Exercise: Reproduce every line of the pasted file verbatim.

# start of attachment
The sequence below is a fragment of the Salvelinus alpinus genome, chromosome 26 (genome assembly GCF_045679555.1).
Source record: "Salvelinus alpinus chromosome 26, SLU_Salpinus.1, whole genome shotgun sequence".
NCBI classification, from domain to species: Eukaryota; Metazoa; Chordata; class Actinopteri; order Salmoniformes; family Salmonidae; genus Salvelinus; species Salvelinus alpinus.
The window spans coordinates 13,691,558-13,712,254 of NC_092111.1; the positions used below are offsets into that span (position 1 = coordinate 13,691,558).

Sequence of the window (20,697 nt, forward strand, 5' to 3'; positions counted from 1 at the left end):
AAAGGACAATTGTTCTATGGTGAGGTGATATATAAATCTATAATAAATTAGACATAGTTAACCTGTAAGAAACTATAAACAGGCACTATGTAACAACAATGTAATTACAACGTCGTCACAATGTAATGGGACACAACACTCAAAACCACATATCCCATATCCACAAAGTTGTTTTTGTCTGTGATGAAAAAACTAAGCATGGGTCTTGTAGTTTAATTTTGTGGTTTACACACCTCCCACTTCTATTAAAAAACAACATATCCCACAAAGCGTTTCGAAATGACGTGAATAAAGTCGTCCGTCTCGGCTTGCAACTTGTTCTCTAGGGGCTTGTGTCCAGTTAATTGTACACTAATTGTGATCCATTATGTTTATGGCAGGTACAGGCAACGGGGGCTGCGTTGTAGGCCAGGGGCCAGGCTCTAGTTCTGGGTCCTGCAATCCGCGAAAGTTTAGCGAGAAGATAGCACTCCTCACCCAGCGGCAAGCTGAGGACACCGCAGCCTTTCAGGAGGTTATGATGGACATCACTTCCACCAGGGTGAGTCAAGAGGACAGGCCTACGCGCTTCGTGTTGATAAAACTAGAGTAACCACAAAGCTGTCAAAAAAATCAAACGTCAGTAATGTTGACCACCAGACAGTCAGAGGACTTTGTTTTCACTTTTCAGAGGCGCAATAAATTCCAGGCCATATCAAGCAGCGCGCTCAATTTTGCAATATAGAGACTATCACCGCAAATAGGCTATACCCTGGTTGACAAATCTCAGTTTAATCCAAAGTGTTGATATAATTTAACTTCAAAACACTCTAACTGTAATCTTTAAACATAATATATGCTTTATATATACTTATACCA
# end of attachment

The sequence below is a fragment of the Salvelinus alpinus genome, chromosome 26 (genome assembly GCF_045679555.1).
Source record: "Salvelinus alpinus chromosome 26, SLU_Salpinus.1, whole genome shotgun sequence".
NCBI classification, from domain to species: Eukaryota; Metazoa; Chordata; class Actinopteri; order Salmoniformes; family Salmonidae; genus Salvelinus; species Salvelinus alpinus.
The window spans coordinates 13,691,558-13,712,254 of NC_092111.1; the positions used below are offsets into that span (position 1 = coordinate 13,691,558).

Sequence of the window (20,697 nt, forward strand, 5' to 3'; positions counted from 1 at the left end):
AAAGGACAATTGTTCTATGGTGAGGTGATATATAAATCTATAATAAATTAGACATAGTTAACCTGTAAGAAACTATAAACAGGCACTATGTAACAACAATGTAATTACAACGTCGTCACAATGTAATGGGACACAACACTCAAAACCACATATCCCATATCCACAAAGTTGTTTTTGTCTGTGATGAAAAAACTAAGCATGGGTCTTGTAGTTTAATTTTGTGGTTTACACACCTCCCACTTCTATTAAAAAACAACATATCCCACAAAGCGTTTCGAAATGACGTGAATAAAGTCGTCCGTCTCGGCTTGCAACTTGTTCTCTAGGGGCTTGTGTCCAGTTAATTGTACACTAATTGTGATCCATTATGTTTATGGCAGGTACAGGCAACGGGGGCTGCGTTGTAGGCCAGGGGCCAGGCTCTAGTTCTGGGTCCTGCAATCCGCGAAAGTTTAGCGAGAAGATAGCACTCCTCACCCAGCGGCAAGCTGAGGACACCGCAGCCTTTCAGGAGGTTATGATGGACATCACTTCCACCAGGGTGAGTCAAGAGGACAGGCCTACGCGCTTCGTGTTGATAAAACTAGAGTAACCACAAAGCTGTCAAAAAAATCAAACGTCAGTAATGTTGACCACCAGACAGTCAGAGGACTTTGTTTTCACTTTTCAGAGGCGCAATAAATTCCAGGCCATATCAAGCAGCGCGCTCAATTTTGCAATATAGAGACTATCACCGCAAATAGGCTATACCCTGGTTGACAAATCTCAGTTTAATCCAAAGTGTTGATATAATTTAACTTCAAAACACTCTAACTGTAATCTTTAAACATAATATATGCTTTATATATACTTATACCA